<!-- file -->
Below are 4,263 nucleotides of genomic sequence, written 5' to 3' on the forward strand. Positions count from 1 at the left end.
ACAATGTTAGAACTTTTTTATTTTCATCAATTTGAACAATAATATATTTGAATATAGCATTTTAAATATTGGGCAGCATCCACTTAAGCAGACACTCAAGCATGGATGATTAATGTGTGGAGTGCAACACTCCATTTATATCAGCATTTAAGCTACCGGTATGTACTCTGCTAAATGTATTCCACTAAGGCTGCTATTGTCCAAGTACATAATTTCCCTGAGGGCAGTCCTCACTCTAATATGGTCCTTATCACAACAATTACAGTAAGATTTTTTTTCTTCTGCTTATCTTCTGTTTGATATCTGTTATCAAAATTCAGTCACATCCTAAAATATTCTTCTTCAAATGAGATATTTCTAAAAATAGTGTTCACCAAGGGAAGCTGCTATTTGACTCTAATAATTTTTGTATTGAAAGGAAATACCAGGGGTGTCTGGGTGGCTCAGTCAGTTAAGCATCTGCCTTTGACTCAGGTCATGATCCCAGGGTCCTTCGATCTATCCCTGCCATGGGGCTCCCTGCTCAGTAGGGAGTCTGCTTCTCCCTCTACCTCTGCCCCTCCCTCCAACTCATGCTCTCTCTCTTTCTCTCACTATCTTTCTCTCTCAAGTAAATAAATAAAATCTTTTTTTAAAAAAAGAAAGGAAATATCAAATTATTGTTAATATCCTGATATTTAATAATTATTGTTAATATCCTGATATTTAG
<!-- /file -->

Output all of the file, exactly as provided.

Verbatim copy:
Below are 4,263 nucleotides of genomic sequence, written 5' to 3' on the forward strand. Positions count from 1 at the left end.
ACAATGTTAGAACTTTTTTATTTTCATCAATTTGAACAATAATATATTTGAATATAGCATTTTAAATATTGGGCAGCATCCACTTAAGCAGACACTCAAGCATGGATGATTAATGTGTGGAGTGCAACACTCCATTTATATCAGCATTTAAGCTACCGGTATGTACTCTGCTAAATGTATTCCACTAAGGCTGCTATTGTCCAAGTACATAATTTCCCTGAGGGCAGTCCTCACTCTAATATGGTCCTTATCACAACAATTACAGTAAGATTTTTTTTCTTCTGCTTATCTTCTGTTTGATATCTGTTATCAAAATTCAGTCACATCCTAAAATATTCTTCTTCAAATGAGATATTTCTAAAAATAGTGTTCACCAAGGGAAGCTGCTATTTGACTCTAATAATTTTTGTATTGAAAGGAAATACCAGGGGTGTCTGGGTGGCTCAGTCAGTTAAGCATCTGCCTTTGACTCAGGTCATGATCCCAGGGTCCTTCGATCTATCCCTGCCATGGGGCTCCCTGCTCAGTAGGGAGTCTGCTTCTCCCTCTACCTCTGCCCCTCCCTCCAACTCATGCTCTCTCTCTTTCTCTCACTATCTTTCTCTCTCAAGTAAATAAATAAAATCTTTTTTTAAAAAAAGAAAGGAAATATCAAATTATTGTTAATATCCTGATATTTAATAATTATTGTTAATATCCTGATATTTAG